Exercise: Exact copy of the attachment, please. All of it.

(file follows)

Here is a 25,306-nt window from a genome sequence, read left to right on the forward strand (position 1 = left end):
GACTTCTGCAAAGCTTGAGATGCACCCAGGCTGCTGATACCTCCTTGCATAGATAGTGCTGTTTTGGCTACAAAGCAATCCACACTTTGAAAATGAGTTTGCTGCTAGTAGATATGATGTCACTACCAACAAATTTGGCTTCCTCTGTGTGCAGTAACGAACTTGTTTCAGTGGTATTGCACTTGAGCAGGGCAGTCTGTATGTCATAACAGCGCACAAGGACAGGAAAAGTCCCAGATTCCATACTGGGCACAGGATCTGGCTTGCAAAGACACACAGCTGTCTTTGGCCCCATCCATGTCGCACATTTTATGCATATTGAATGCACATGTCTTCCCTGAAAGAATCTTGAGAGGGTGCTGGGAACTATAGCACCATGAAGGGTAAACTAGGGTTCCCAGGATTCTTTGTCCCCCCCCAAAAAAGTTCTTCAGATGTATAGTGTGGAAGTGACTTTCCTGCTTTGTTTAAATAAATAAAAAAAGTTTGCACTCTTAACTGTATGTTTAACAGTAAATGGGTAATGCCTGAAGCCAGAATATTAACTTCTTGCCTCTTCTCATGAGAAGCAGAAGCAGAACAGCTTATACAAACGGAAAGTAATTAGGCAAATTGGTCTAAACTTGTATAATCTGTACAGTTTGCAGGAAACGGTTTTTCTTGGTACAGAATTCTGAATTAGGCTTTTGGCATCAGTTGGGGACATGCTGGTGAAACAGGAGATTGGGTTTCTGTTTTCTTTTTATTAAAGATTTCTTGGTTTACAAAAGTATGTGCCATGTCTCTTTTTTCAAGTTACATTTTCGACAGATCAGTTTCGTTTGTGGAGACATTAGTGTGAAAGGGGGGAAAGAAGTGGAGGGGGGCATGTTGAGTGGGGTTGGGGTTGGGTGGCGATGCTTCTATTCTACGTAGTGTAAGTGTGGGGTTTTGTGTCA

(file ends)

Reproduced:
Here is a 25,306-nt window from a genome sequence, read left to right on the forward strand (position 1 = left end):
GACTTCTGCAAAGCTTGAGATGCACCCAGGCTGCTGATACCTCCTTGCATAGATAGTGCTGTTTTGGCTACAAAGCAATCCACACTTTGAAAATGAGTTTGCTGCTAGTAGATATGATGTCACTACCAACAAATTTGGCTTCCTCTGTGTGCAGTAACGAACTTGTTTCAGTGGTATTGCACTTGAGCAGGGCAGTCTGTATGTCATAACAGCGCACAAGGACAGGAAAAGTCCCAGATTCCATACTGGGCACAGGATCTGGCTTGCAAAGACACACAGCTGTCTTTGGCCCCATCCATGTCGCACATTTTATGCATATTGAATGCACATGTCTTCCCTGAAAGAATCTTGAGAGGGTGCTGGGAACTATAGCACCATGAAGGGTAAACTAGGGTTCCCAGGATTCTTTGTCCCCCCCCAAAAAAGTTCTTCAGATGTATAGTGTGGAAGTGACTTTCCTGCTTTGTTTAAATAAATAAAAAAAGTTTGCACTCTTAACTGTATGTTTAACAGTAAATGGGTAATGCCTGAAGCCAGAATATTAACTTCTTGCCTCTTCTCATGAGAAGCAGAAGCAGAACAGCTTATACAAACGGAAAGTAATTAGGCAAATTGGTCTAAACTTGTATAATCTGTACAGTTTGCAGGAAACGGTTTTTCTTGGTACAGAATTCTGAATTAGGCTTTTGGCATCAGTTGGGGACATGCTGGTGAAACAGGAGATTGGGTTTCTGTTTTCTTTTTATTAAAGATTTCTTGGTTTACAAAAGTATGTGCCATGTCTCTTTTTTCAAGTTACATTTTCGACAGATCAGTTTCGTTTGTGGAGACATTAGTGTGAAAGGGGGGAAAGAAGTGGAGGGGGGCATGTTGAGTGGGGTTGGGGTTGGGTGGCGATGCTTCTATTCTACGTAGTGTAAGTGTGGGGTTTTGTGTCA